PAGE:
In **PISA**, the sampling is carried out in two stages, first they select the schools, and then, students within each school are selected. This makes that the differences between students selected within each center can differ of that with students from other schools, so they can’t be considered independent. The consequence of this is that the typical error calculated for the statistic will be higher than this for a random sample of students performed in a single stage (Randomly selecting students from the entire population).

Depending of the educational policies and, in general, of the composition of society in each of the different countries participating in the study, we will find that in certain countries, such as those in northern Europe, the variance within schools is higher than the variance between schools, indicating a more egalitarian system, while in other countries the opposite happens.

In general, due to the wide range of differences between educational systems, perform a calculation using some sort of formula for the sampling variance requires a lot of very complex procedures, so they have opted for a simpler method for such estimation, using replicate weights. Specifically they were chosen the Fay's version of balanced replicate weights (Fay BRR replicates), which it is an appropriate method for two stage samples.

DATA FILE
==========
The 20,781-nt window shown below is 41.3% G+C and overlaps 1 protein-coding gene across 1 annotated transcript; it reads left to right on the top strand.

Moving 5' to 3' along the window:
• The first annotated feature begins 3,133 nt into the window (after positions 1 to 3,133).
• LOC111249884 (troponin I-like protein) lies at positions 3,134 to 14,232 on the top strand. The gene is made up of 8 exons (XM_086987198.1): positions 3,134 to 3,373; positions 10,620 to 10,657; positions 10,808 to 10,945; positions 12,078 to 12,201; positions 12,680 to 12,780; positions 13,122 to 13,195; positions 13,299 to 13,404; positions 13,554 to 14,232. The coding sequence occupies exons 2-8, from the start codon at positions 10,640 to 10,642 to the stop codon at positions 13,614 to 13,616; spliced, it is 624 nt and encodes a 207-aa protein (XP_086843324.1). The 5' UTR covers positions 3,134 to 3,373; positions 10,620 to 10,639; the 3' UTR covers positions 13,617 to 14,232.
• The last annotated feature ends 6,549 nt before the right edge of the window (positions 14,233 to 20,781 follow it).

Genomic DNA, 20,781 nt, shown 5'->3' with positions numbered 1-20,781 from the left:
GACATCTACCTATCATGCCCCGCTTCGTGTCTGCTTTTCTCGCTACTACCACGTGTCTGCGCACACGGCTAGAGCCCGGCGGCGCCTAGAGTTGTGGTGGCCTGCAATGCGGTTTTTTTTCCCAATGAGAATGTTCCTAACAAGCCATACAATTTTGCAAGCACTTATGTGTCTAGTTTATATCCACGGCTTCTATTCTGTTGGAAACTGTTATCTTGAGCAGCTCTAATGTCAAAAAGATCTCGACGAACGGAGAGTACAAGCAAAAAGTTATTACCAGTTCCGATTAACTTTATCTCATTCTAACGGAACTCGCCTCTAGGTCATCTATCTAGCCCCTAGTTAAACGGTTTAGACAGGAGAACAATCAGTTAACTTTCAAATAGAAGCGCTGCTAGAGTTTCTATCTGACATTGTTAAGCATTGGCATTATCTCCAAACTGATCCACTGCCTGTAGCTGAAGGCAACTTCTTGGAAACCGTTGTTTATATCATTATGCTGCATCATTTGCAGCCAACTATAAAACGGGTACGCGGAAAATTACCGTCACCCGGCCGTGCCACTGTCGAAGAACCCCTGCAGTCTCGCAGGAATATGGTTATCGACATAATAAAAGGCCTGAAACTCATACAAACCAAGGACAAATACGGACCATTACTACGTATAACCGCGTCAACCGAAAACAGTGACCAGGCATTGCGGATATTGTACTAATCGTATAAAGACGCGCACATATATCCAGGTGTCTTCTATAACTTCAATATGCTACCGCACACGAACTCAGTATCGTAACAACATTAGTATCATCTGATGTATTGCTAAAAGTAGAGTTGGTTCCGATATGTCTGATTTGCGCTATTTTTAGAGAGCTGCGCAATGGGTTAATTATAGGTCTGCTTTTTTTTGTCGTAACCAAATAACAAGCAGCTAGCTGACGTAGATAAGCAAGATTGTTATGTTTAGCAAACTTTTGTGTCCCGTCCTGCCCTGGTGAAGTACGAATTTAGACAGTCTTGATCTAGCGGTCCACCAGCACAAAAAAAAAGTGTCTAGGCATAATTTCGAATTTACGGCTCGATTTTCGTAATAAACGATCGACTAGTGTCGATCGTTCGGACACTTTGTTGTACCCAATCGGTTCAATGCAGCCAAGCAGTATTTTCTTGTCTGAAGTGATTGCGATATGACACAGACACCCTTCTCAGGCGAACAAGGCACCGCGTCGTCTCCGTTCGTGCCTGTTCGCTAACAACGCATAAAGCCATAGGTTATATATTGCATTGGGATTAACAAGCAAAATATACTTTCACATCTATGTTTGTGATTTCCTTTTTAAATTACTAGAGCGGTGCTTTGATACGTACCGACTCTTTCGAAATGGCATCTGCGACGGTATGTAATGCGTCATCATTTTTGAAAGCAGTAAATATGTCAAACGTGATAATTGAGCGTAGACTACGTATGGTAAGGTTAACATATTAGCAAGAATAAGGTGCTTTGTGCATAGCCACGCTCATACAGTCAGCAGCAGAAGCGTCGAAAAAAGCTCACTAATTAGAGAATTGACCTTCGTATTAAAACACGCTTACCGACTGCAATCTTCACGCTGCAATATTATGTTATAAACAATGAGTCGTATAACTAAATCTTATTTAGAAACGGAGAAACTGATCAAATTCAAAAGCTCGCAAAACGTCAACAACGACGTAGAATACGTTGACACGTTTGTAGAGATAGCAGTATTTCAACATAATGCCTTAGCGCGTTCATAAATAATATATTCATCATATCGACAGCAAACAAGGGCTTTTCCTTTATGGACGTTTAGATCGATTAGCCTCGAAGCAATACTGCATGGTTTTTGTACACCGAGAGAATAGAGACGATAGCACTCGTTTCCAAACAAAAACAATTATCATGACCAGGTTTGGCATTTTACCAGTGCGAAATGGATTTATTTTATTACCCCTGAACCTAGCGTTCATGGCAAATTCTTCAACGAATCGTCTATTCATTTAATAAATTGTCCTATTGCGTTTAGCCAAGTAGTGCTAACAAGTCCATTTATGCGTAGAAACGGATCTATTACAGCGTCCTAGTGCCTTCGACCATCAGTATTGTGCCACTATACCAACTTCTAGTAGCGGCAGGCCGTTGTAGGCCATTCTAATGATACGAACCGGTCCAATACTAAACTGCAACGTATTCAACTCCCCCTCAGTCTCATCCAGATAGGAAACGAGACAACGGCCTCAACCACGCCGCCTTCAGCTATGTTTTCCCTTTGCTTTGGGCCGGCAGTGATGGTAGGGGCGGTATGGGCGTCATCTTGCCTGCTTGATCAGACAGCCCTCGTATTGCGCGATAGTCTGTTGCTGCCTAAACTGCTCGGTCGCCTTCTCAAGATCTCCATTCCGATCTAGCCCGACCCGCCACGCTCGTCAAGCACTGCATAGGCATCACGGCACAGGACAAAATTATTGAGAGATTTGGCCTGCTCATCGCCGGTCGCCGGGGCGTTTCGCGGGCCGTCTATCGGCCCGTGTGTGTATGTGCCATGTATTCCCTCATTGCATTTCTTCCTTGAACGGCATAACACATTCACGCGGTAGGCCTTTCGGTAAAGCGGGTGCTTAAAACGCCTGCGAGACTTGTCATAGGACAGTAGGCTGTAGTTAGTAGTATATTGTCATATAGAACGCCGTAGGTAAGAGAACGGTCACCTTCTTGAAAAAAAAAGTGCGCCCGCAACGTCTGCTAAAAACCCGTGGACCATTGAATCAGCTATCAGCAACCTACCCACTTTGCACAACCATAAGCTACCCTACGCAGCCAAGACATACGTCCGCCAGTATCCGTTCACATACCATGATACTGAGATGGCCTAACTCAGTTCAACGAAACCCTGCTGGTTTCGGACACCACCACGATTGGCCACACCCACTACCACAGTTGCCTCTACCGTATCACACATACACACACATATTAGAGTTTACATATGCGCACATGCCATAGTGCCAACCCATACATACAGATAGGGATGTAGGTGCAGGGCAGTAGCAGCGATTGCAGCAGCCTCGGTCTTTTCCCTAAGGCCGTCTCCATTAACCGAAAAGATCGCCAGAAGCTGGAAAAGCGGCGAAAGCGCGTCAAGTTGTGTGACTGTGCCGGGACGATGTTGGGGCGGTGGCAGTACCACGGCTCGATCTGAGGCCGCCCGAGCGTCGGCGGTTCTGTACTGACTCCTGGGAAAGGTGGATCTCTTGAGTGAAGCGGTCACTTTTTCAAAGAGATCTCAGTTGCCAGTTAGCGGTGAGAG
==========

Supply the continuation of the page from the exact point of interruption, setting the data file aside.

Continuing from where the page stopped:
Replicate weights methods use a lot of different subsamples (replicate samples) to calculate the parameter of interest in each one of them and estimate the sampling variance from the variability of the parameter between the different samples and the calculation obtained from the whole sample.

The idea is to divide the schools in a series of strata where the centers with similar characteristics are grouped (eg rural and urban centers, and within these strata are subdivided by size). Then we select randomly two centers within each stratum, with which we construct replicate subsamples.

With the BRR method used in **PISA**, for each replicate subsample, a school is randomly selected from each stratum, and the weights of this center are adjusted by multiplying them by a factor that reduces it value, while in the same way we increase the weight of the other center in the stratum (By using a factor of 0.5, we reduce one and the other is increased 1.5 times).

In **PISA**, 80 of these replicated samples are generated and, therefore, 80 replicate weights, which are in **W_FSTR1** to **W_FSTR80** variables.